All Aboard! Exploring the Newfoundland Railway


Technology & Engines

Technology Slideshow

Photograph of a train preparing to get underway.

The first locomotive engines used on the Newfoundland railway arrived in 1881 and were powered by steam. The Reid Newfoundland Company and the Newfoundland Railway were superb locomotive builders and did excellent work in overhauling and rebuilding locomotives. In 1911 they started building steam locomotives, and between 1911 and 1916 had built a total of 12 locomotives for their Newfoundland service.

In 1930, the Newfoundland Railway received their first Mikado type locomotive. Made with steel and weighing around 130 tons, they were built by the American Locomotive Company. From 1930 to 1949, 30 more of these very efficient Mikado locomotives were to follow.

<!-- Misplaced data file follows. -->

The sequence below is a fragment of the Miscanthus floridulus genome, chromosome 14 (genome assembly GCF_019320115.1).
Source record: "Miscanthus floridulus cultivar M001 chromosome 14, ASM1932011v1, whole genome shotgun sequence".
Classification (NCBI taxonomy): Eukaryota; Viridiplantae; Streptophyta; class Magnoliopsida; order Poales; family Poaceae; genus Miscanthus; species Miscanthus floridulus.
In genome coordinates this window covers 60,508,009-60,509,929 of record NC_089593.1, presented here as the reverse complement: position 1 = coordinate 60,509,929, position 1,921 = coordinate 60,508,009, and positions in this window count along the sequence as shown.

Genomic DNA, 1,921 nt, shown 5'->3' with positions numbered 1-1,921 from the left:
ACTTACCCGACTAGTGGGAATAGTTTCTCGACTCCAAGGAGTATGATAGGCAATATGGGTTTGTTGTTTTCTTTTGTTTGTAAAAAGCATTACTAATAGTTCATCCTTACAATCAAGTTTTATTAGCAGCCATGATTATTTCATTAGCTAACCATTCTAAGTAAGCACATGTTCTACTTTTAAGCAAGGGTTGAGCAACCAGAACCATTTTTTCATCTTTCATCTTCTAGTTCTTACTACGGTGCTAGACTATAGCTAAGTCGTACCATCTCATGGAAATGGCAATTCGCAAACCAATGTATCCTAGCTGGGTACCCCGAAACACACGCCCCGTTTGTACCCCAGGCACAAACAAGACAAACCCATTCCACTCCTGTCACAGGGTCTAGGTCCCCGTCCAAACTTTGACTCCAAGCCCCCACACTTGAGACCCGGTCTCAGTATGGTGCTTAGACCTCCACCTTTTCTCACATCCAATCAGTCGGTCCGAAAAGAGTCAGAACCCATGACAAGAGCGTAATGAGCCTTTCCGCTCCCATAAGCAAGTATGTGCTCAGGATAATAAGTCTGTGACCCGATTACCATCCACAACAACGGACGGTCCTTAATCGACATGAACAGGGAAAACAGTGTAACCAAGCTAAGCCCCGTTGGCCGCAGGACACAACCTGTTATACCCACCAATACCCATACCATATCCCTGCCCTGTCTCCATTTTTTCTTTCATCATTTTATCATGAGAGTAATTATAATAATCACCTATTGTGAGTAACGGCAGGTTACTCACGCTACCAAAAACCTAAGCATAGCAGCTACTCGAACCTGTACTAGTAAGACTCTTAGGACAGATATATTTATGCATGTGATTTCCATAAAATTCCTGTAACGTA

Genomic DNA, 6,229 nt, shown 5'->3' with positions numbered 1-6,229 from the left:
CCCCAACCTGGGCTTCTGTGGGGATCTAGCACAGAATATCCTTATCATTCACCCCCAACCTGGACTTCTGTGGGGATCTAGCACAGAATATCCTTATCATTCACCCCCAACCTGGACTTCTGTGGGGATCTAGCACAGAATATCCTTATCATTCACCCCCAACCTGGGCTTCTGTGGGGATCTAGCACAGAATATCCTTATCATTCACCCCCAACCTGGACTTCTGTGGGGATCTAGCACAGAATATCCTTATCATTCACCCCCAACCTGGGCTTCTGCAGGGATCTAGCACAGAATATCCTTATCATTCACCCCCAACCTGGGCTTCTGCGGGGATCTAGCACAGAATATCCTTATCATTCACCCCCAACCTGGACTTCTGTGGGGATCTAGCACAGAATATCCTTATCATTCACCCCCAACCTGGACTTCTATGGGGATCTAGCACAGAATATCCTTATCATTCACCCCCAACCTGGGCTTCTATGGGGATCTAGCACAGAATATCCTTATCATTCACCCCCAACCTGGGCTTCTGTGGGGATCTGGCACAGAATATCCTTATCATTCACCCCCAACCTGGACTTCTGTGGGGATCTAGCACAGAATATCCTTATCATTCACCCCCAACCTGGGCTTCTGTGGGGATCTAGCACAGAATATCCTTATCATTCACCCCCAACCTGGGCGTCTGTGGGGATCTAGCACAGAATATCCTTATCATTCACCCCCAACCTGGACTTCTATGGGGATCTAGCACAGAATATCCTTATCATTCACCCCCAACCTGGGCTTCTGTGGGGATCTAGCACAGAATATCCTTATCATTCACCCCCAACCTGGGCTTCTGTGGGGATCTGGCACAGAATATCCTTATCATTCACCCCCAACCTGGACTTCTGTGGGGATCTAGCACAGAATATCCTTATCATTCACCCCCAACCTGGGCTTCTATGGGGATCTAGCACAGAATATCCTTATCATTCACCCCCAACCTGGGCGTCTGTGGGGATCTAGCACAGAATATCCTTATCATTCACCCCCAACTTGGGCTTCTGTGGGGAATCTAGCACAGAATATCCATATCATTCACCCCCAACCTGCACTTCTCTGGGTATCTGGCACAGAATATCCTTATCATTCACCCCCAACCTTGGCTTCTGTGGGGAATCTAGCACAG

With the entry of Newfoundland into Confederation in 1949, the Newfoundland Railway was transferred to CNR. One of the greatest changes Canadian National Railways initiated was a program to dieselize the Newfoundland Railway system. From 1953 to 1960, a total of 53 diesel electric locomotives built by General Motors Diesel made their way into the Newfoundland system.

The diesel-electric locomotives were considerably more efficient than their steam-powered counterparts. They were not as labour-intensive to maintain as steam engines and were faster, more powerful, and easier to fuel than a steam engine. Running on diesel, they were also cheaper and easier to operate. They were more expensive to build, but they were sturdier, lasted longer, and caused less harm to the tracks.

Page 1 of 15

back to TECHNOLOGY Technology & Engines page 1